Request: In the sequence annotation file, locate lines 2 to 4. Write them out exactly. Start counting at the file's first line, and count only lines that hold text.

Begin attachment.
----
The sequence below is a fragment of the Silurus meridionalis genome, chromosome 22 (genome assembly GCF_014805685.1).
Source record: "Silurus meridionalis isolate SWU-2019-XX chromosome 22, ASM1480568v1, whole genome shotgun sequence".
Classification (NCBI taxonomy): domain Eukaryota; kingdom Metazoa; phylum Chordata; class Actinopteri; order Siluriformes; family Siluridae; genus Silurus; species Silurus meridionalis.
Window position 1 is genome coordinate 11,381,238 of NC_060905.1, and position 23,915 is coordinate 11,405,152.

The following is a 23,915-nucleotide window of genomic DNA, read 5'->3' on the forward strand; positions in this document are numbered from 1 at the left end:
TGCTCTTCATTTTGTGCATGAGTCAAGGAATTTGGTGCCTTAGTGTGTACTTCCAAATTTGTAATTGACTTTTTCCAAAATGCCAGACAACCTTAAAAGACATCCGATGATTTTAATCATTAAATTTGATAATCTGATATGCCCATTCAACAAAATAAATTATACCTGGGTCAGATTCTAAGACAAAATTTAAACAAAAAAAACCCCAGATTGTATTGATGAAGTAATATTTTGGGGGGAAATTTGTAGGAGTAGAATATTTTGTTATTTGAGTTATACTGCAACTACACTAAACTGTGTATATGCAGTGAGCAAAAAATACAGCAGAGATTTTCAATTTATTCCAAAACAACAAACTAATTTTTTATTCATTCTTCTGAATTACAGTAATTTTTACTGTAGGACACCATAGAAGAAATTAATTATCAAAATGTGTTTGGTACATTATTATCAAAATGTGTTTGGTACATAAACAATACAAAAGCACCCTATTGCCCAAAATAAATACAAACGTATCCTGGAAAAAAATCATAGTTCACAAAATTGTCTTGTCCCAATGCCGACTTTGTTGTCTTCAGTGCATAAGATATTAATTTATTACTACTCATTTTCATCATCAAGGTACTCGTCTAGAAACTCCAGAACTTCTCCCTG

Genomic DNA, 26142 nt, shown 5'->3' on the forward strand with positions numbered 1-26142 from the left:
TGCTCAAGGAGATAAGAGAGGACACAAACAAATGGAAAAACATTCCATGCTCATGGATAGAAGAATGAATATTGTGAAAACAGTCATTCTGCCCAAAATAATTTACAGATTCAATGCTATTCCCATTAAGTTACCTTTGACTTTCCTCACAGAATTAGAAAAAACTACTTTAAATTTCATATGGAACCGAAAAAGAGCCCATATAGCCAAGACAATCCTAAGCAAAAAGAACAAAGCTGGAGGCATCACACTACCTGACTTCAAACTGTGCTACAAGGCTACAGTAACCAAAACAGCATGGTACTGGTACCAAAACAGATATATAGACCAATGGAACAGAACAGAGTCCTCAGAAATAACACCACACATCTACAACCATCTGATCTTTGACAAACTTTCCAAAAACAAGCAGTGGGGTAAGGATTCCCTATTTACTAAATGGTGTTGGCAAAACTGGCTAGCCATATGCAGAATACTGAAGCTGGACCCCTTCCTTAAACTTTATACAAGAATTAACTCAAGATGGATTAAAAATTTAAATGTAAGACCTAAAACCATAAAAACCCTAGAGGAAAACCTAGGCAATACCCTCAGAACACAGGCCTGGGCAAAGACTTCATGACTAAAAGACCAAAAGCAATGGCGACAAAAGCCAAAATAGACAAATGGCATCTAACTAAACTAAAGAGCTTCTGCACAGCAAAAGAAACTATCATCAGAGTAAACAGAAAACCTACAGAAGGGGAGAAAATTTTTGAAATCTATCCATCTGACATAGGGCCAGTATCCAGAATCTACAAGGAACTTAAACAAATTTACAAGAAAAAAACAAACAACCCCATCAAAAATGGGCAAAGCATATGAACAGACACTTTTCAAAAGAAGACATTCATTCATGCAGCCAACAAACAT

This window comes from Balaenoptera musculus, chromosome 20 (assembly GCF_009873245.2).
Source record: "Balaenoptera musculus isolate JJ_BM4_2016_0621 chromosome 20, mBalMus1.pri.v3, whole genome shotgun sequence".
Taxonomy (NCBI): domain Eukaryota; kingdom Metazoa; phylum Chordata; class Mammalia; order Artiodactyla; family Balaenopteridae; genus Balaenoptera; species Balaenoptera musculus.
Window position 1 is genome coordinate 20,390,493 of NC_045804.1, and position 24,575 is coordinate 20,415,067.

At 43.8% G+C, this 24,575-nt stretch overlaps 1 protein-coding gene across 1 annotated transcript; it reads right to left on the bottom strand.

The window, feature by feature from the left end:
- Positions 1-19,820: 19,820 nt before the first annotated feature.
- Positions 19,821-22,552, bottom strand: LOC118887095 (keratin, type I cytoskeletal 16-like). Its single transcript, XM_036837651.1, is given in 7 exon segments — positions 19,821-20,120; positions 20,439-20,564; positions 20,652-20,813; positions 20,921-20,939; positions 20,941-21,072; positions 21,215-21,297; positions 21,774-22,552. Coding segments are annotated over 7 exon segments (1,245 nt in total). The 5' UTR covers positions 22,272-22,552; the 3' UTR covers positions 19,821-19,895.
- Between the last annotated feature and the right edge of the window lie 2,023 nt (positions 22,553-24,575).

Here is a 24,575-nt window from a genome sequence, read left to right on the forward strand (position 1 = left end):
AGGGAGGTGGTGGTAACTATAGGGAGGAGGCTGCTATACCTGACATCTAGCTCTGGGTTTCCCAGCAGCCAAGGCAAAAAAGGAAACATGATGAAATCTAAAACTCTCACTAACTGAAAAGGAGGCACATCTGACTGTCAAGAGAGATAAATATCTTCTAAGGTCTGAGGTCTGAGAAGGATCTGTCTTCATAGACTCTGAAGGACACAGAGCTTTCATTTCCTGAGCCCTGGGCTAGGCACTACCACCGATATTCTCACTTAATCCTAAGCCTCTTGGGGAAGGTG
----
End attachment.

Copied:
Source record: "Silurus meridionalis isolate SWU-2019-XX chromosome 22, ASM1480568v1, whole genome shotgun sequence".
Classification (NCBI taxonomy): domain Eukaryota; kingdom Metazoa; phylum Chordata; class Actinopteri; order Siluriformes; family Siluridae; genus Silurus; species Silurus meridionalis.
Window position 1 is genome coordinate 11,381,238 of NC_060905.1, and position 23,915 is coordinate 11,405,152.